We were able to provide 5 bamboo seedlings to 500 community members, both on the South Western slopes of the Plateau (where we are situated) and in the Kasonga valley, an area which is sorely deprived. Beneficiaries were encouraged to plant the seedlings in the vicinity of their homes so that they could be watered more regularly and therefore grow faster, thus providing the members with fuel wood for their homes and possibly extra to sell and to build with. Many beneficiaries however chose to plant them in their fields but as far as we have seen, are not necessarily worse off for being so far from home. Having checked on them, the bamboo average a 60% survival rate. As this is the first year, it is not unexpectedly low but we hope for better in the years to come.

o Permaculture training

Another idea that was made possible was the training of interested conservation group members in the techniques of permaculture. We organized 2 different types of training. The first one took place at Zomba Forest Lodge, using the lodge gardens as training area as we were concerned that participants would not be willing to take a risk with their own land. We therefore invited 10 of the most eager conservationists to take part as a reward for their hard work. The training was carried out by the Permaculture Paradise Institute, based outside of Lilongwe, and took place over 5 days. The training was both theoretical and practical and as far as we could ascertain, very happily received.

Permaculture is the conscious design and maintenance of agriculturally productive ecosystems which have the diversity, stability, and resilience of natural ecosystems. As arable land is becoming more and more scarce, TREEZ would like to empower the communities by teaching them techniques that would make the best use of the land immediately available around their homes. This entails the capture and use of grey water, creating run-off water channels, creating planting beds to capture that water, planting edible plants according to ‘companion planting’ teachings. In the first training, participants, learned the theory of permaculture and how to apply it in their own gardens (they each drew a plan of their gardens – see photo on the left). Each participant was also given seedlings and seed to plant in their own plots back home photo on right) In the second part of the training, the teachings were brought to each of the participants land in turn where the theory was supposed to be applied.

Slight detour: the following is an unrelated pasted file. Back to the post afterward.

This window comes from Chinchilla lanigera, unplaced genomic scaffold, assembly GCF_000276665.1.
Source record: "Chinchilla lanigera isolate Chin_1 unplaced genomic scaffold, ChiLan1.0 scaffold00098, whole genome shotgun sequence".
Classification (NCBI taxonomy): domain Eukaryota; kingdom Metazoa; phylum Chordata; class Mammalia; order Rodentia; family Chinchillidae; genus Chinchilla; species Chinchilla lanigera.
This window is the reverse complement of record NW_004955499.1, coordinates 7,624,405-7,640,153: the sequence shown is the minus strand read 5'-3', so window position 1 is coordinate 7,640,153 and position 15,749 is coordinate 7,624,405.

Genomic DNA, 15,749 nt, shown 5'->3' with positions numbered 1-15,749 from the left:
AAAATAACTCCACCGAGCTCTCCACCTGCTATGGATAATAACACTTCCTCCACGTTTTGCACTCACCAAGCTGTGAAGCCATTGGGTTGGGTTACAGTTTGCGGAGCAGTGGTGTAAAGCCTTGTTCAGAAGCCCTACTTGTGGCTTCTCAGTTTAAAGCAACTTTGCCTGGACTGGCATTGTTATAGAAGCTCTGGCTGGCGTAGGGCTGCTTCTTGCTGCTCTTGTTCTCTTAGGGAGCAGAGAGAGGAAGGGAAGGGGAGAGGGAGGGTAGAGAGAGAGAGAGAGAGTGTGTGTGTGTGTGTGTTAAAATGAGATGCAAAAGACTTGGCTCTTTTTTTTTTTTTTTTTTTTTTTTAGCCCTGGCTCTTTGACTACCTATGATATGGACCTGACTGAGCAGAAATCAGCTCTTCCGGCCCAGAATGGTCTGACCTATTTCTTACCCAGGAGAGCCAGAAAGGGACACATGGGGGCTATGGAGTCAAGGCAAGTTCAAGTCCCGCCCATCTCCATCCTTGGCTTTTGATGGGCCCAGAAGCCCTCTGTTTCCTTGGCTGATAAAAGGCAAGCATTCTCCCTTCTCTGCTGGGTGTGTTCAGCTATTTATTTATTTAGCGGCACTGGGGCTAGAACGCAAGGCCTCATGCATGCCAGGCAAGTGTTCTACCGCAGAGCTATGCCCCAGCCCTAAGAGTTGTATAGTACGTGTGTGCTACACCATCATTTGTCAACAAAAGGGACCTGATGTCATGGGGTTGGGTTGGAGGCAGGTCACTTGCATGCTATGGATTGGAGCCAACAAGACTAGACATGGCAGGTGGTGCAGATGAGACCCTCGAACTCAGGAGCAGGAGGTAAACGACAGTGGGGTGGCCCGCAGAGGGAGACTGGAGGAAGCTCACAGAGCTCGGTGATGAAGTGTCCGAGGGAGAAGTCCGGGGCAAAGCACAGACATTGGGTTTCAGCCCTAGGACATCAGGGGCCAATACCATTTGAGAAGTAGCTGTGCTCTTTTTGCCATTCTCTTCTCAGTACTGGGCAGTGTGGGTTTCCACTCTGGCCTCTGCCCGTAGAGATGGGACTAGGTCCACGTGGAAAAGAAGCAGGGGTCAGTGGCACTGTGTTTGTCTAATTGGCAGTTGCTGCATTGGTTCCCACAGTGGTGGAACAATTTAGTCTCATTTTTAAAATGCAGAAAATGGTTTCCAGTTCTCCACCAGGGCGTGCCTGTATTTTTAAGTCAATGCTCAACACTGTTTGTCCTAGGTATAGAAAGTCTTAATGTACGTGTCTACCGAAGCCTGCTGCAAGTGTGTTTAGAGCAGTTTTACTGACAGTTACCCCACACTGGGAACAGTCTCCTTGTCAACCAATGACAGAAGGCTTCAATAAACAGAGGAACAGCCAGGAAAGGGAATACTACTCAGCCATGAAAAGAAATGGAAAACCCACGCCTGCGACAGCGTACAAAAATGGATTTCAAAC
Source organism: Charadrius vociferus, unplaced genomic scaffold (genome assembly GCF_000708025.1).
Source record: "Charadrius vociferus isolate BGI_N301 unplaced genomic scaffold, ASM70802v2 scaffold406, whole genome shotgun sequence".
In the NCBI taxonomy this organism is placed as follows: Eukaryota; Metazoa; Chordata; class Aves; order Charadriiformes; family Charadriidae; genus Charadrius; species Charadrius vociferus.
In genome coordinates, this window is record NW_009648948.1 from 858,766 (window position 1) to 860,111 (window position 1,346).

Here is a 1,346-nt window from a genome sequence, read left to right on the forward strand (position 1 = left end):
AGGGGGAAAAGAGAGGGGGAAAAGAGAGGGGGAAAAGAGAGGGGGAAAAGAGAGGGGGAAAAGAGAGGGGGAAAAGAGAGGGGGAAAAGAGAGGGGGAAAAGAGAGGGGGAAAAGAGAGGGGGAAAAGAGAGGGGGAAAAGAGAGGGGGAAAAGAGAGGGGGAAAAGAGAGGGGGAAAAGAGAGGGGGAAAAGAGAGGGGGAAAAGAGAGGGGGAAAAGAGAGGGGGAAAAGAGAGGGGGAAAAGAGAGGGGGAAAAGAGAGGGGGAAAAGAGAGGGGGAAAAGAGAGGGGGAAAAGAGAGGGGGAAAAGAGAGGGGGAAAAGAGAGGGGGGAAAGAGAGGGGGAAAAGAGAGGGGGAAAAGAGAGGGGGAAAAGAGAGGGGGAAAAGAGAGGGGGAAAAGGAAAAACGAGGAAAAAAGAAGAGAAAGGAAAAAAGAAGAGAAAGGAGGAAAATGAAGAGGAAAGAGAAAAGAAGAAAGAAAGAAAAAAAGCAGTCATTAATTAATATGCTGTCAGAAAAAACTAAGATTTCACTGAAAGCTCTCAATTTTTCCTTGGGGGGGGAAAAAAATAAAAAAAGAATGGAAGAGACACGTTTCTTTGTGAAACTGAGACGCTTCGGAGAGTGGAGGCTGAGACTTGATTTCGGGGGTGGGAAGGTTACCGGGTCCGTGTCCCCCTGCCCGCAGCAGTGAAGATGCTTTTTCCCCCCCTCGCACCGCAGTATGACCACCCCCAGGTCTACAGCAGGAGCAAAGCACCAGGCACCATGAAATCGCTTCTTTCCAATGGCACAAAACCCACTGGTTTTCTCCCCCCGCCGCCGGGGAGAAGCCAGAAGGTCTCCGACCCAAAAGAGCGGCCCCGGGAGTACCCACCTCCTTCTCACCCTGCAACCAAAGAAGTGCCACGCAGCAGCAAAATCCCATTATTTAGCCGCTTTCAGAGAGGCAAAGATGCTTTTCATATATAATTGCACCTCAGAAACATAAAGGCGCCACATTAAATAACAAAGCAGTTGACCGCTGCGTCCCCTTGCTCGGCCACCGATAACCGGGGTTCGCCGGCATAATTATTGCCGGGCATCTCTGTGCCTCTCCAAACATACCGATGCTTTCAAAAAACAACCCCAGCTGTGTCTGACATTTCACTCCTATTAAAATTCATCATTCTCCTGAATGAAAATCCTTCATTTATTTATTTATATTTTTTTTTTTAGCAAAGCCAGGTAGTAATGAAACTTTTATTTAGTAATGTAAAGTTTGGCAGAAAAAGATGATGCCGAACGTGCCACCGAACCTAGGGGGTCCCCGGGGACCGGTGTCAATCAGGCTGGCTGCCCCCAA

When TREEZ assessed the work that participants had carried out in their own front gardens however, few had really implemented their lessons. We put this down to the difficulty in remembering the information and the ability to understand how the knowledge can be applied to their own plots.

We therefore followed this up with a communal visit to EcoLODgy, a permaculture training centre in Bvumbwe. This was a 3 day introduction to the principle of permaculture, to be able to see what a permaculture garden looks like, once it is mature. All participants came back energized and motivated to do more.

We then invited an EcoLODgy team to come and train the participants in-situ so that each participant could have tailor made instructions as to how to carry out the work. The theoretical work was carried out in group (see picture on the left: making an A-frame to follow contour lines) then in each other’s gardens (picture on right). The work started off well but sadly, the weather was unseasonably dry which made any planting impractical which then delayed the remainder of the implementation as we then had to wait for the next rainy season to plant. The preparation of the soil for the next planting season was supposed to be supervised by EcoLODgy but despite TREEZ requesting their return on multiple occasions, EcoLODgy has not been forthcoming. This was also a new activity for the EcoLODgy team and maybe the ramifications of working on a site in a different location were not fully taken into account. Despite the setbacks, TREEZ believes that permaculture techniques would be beneficial to the communities and when successful, can be scaled up.

o Fuel efficient stoves:

Finally, as part of our new ideas, we wanted to be able to provide more fuel-efficient stoves to community members as it transpired that over 50% of the groups cooked on the 3 stones, which use much more wood (and responsible for a huge number of childhood burn accidents) so we partnered with United Purpose to provide Mbaula stoves with a large portion of the stoves going to the Kasonga Valley where 90% of the members had no other means of cooking. This partnership is mainly financial as TREEZ provides the money for the stove, which would otherwise have had to be purchased by the individual, with each beneficiary carrying out a day’s worth of environmental work in lieu of payment.

Sustainable Global Gardens:

TREEZ was also approached by Sustainable Global Gardens (SGG) who were interested in the work that we were carrying out within the communities. SGG believed they could help the communities further by linking TREEZ with an agricultural organization called TIYENI ( Tiyeni is an organization, specializing in the Deep Bed Farming technique, a method which if used appropriately, can increase the yield of the crop significantly.